[Perhaps it's heartening that Republican presidential candidate John McCain used a video game to demonstrate his position against pork barrel spending -- but designer Brice Morrison explains just why McCain's Pork Invaders "fails miserably" -- and what the candidate should've done instead.] The 2008 Presidential race is at the top of the news headlines, with all eyes on Obama and McCain, all ears to the issues. In this particular election, I've been pleased to see the willingness of both campaigns and the nation as a whole to embrace technology, from the YouTube debates to Obama's extensive website which debunks myths and rumors generated by bloggers. Both candidates' teams have done exceptionally well in coping with new technology in an effort to woo a population that is more connected than ever before. One of the efforts by McCain's team to reach voters was a game for voters to play called Pork Invaders. It is a classic Space Invaders-style arcade game, where the player moves around on the bottom of the screen while enemies float up above. The player can fire bullets at the enemies and destroy them, earning points. In this particular version of the game, the enemies are pigs (representing porkbarrel bills that spend taxpayer's money needlessly), and the bullets that the player can fire are vetos (representing John McCain, in office, vetoing the bills). Unfortunately for both the McCain campaign and game developers interested in social change, the game is nothing short of an embarrassment to games as a medium. It does nothing to expand on its blindingly clear initial message: McCain hates pork barrel politics, and he intends to fight against them when elected to office. Okay, so we get it. Thanks for sinking a good chunk of change into developing this game, since the message "John McCain thinks porkbarreling is bad" is clearly beyond the scope of written text. The game was likely an attempt to reach younger voters, but that logic goes nowhere if the game does nothing to convey its message. Backing Up Social Messages With Gameplay Games like this upset me, because they both reflect and perpetuate a lack of understanding of the capabilities that games have to convey experiences, teach players, and change minds. These are the kinds of games people think of when developers try to talk about games for social change, games for education, or games as art. No wonder no one takes them seriously. Pork Invaders is a terrible game in that it fails to present a coherent system. The game attempts to use arguably the least-important aspect of games -- the graphics -- to make its point. The Space Invaders controls, enemies, and movement are left intact -- in essence, standing silent -- when they could be used to share an experience with the user about John McCain. Imagine if what was done in Pork Invaders was done in another, better-understood medium. Take the recent Batman film, The Dark Knight, exactly as is, except replace Batman with John McCain. Then replace the antagonist, the Joker, with a pig-man named "Porkbarrel". And the movie unfolds in the City of Taxpayer's Dollars. Obviously, this is completely ridiculous. But this is exactly what Pork Invaders does. The developers took another game, whose mechanics had nothing to do with government spending, and painted over the graphics in a sad attempt to convey a political message. In attempting to express through a game what could have been expressed through an ad slogan, they wasted both time and money while failing to take advantage of the interactive medium they chose. It would have been better for everyone to cut out the middle man and simply write the message that the game is circuitously trying to convey. Looking at the game's main menu, you see evidence that not even the developers think the game is worthwhile. Before starting, the player has the option to select between "Play" and "Get the facts". Clicking the latter link will take you to another page, where you can read about McCain's plans for reform. Giving the player this choice essentially positions the game as a waste of time, something that you do for a few minutes until you decide to become an adult and read some actual information. The Kind Of Game McCain Should Have Made Games are the best medium for conveying real life experiences, because they have the option of choice. The player can choose what to do, and the system will respond. Any life experience can be described by this model, and so there's no reason why such a medium couldn't be used to convey a message much more powerfully than text. "Experience is the best teacher", says the proverb. Truly, most people's opinions and beliefs are shaped by their experiences, McCain and Obama included. What if you could experience the same life events that lead the candidates to hold the views they currently do? Instead of hearing the candidates spout their views, why not go back to the events that caused them to develop the views? Imagine this: A game where you are playing as a United States Senator. In the first stage, you visit your home state and speak to constituents. You learn of their hardships and their struggles, and you agree to do everything you can to help them. In the second stage you return to Washington to vote on several bills. You refer back to the requests of your constituents and make your decisions, and bills are passed. However, as the game goes on, the budget begins to run low. You go back to your constituents, who are still eager for change, and unfortunately need to tell them that the money simply is not there to help them. Your constituents are irate. You head back to Capitol hill to review the bills that have been passed, only to discover that while they may have had good intentions, many of the funds were spent unnecessarily. In short, through playing the game, you have an experience that awakens you to the real life dangers of porkbarrel spending. This is just a quick example, but it's still more compelling than Pork Invaders. I'm not privy to the exact experiences that McCain would say caused him to develop the views of his platform, but those experiences would provide a starting point for building a game that does more than spout a slogan. It could actually change people's minds. Games That Already Do This The ReDistricting Game, a browser-based game developed by a joint effort of University of Southern California's game design and political science departments, is a game about the effects of altering lines that define voting regions in order to manipulate the results of elections. It is a magnificent game that has thankfully garnered much media coverage in a short period of time. Why does The Redistricting Game get a stamp of approval while Pork Invaders fails miserably? The former is designed from the ground up for one purpose: to have the player understand the effects of gerrymandering. It uses the rules that govern the game's system to convey a difficult concept, one that few people would understand after simply reading about it, and helps the player understand by giving them the experience of having it unfold before their very eyes. While everyone has learned about gerrymandering in school, few people would claim to actually understand how it makes a difference. Thus, the game goes above and beyond written text and teaches through experience. Pork Invaders, on the other hand, presents no semblance of porkbarrel politics in its gameplay. The attempted message and the game itself are completely unrelated. Games For Real Change I hope that we see more and more games for political issues, and I hope that those funding them become more and more aware of their ability to influence voters. If games can be used to convey experiences, a world where the average voter can tackle even the most complex issues may not be far away. But to get there, game developers need to understand exactly where the compelling powers of games lie: in their gameplay. [Brice Morrison is a game designer who has been developing quirky titles since he was in middle school. Before taking a job at EA, he developed several successful independent games such as Jelly Wars, an action-adventure franchise, and QuickQuests, a casual MMORPG. While at the University of Virginia, Brice founded Student Game Developers, an organization which continues to produce games every semester and open the doors to the games industry for students. His blog at BriceMorrison.com discusses games in a broader context and how they can be more than simply entertainment.]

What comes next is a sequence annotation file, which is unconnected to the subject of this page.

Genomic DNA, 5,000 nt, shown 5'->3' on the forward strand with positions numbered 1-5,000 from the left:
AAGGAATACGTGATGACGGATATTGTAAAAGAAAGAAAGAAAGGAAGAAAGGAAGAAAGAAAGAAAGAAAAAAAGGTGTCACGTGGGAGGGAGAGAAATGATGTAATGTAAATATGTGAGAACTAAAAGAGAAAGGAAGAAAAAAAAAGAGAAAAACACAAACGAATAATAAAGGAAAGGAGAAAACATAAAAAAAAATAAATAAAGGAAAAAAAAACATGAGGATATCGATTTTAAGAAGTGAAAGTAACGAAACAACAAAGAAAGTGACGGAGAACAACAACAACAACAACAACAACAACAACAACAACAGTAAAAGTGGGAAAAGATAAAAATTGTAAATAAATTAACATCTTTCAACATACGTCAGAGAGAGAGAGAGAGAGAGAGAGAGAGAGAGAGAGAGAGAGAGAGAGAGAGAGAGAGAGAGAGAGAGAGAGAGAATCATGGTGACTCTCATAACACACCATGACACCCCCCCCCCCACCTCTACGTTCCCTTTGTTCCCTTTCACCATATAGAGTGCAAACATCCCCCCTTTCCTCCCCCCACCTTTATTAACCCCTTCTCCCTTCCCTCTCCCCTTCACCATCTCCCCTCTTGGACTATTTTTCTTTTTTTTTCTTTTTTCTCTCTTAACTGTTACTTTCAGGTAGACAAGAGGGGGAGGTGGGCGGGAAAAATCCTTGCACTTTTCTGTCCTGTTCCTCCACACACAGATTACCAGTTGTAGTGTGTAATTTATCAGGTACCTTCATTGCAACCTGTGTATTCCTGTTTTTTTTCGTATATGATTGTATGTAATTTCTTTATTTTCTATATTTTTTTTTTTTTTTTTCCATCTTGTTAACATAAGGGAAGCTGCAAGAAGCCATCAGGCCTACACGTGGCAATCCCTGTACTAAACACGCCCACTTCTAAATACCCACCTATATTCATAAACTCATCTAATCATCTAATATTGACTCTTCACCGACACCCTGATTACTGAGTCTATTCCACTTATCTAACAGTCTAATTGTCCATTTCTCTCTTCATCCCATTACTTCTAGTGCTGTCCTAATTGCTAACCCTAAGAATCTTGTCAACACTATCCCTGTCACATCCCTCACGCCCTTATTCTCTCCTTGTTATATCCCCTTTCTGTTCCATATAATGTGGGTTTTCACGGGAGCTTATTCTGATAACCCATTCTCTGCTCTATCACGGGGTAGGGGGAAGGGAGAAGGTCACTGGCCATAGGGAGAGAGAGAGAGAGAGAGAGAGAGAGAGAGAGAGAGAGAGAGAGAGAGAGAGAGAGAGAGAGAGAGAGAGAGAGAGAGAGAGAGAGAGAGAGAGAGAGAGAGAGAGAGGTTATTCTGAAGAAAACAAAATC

Daily news, dev blogs, and stories from Game Developer straight to your inbox

You May Also Like